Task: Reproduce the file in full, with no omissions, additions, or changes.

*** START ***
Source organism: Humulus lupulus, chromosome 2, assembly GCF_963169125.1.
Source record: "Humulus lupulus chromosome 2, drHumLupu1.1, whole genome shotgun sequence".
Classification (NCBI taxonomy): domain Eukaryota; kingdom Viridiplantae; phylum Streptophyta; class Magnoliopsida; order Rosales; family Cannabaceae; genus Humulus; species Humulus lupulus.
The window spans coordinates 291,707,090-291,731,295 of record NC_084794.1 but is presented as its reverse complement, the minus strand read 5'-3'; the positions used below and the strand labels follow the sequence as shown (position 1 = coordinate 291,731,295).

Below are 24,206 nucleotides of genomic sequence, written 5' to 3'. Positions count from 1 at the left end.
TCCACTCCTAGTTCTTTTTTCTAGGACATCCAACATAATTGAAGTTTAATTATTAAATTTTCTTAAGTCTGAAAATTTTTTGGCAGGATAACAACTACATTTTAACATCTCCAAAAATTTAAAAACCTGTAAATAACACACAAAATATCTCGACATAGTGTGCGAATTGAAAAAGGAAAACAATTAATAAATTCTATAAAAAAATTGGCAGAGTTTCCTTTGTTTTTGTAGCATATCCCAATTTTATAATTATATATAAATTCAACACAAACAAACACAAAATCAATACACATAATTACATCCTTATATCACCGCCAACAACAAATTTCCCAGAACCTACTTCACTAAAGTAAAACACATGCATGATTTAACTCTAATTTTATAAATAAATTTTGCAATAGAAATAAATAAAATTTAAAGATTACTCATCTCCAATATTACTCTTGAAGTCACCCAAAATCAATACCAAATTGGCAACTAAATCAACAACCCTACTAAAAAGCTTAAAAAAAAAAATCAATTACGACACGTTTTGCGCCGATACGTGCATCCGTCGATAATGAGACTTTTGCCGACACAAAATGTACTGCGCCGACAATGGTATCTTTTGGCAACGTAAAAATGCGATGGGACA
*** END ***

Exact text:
Source organism: Humulus lupulus, chromosome 2, assembly GCF_963169125.1.
Source record: "Humulus lupulus chromosome 2, drHumLupu1.1, whole genome shotgun sequence".
Classification (NCBI taxonomy): domain Eukaryota; kingdom Viridiplantae; phylum Streptophyta; class Magnoliopsida; order Rosales; family Cannabaceae; genus Humulus; species Humulus lupulus.
The window spans coordinates 291,707,090-291,731,295 of record NC_084794.1 but is presented as its reverse complement, the minus strand read 5'-3'; the positions used below and the strand labels follow the sequence as shown (position 1 = coordinate 291,731,295).

Below are 24,206 nucleotides of genomic sequence, written 5' to 3'. Positions count from 1 at the left end.
TCCACTCCTAGTTCTTTTTTCTAGGACATCCAACATAATTGAAGTTTAATTATTAAATTTTCTTAAGTCTGAAAATTTTTTGGCAGGATAACAACTACATTTTAACATCTCCAAAAATTTAAAAACCTGTAAATAACACACAAAATATCTCGACATAGTGTGCGAATTGAAAAAGGAAAACAATTAATAAATTCTATAAAAAAATTGGCAGAGTTTCCTTTGTTTTTGTAGCATATCCCAATTTTATAATTATATATAAATTCAACACAAACAAACACAAAATCAATACACATAATTACATCCTTATATCACCGCCAACAACAAATTTCCCAGAACCTACTTCACTAAAGTAAAACACATGCATGATTTAACTCTAATTTTATAAATAAATTTTGCAATAGAAATAAATAAAATTTAAAGATTACTCATCTCCAATATTACTCTTGAAGTCACCCAAAATCAATACCAAATTGGCAACTAAATCAACAACCCTACTAAAAAGCTTAAAAAAAAAAATCAATTACGACACGTTTTGCGCCGATACGTGCATCCGTCGATAATGAGACTTTTGCCGACACAAAATGTACTGCGCCGACAATGGTATCTTTTGGCAACGTAAAAATGCGATGGGACA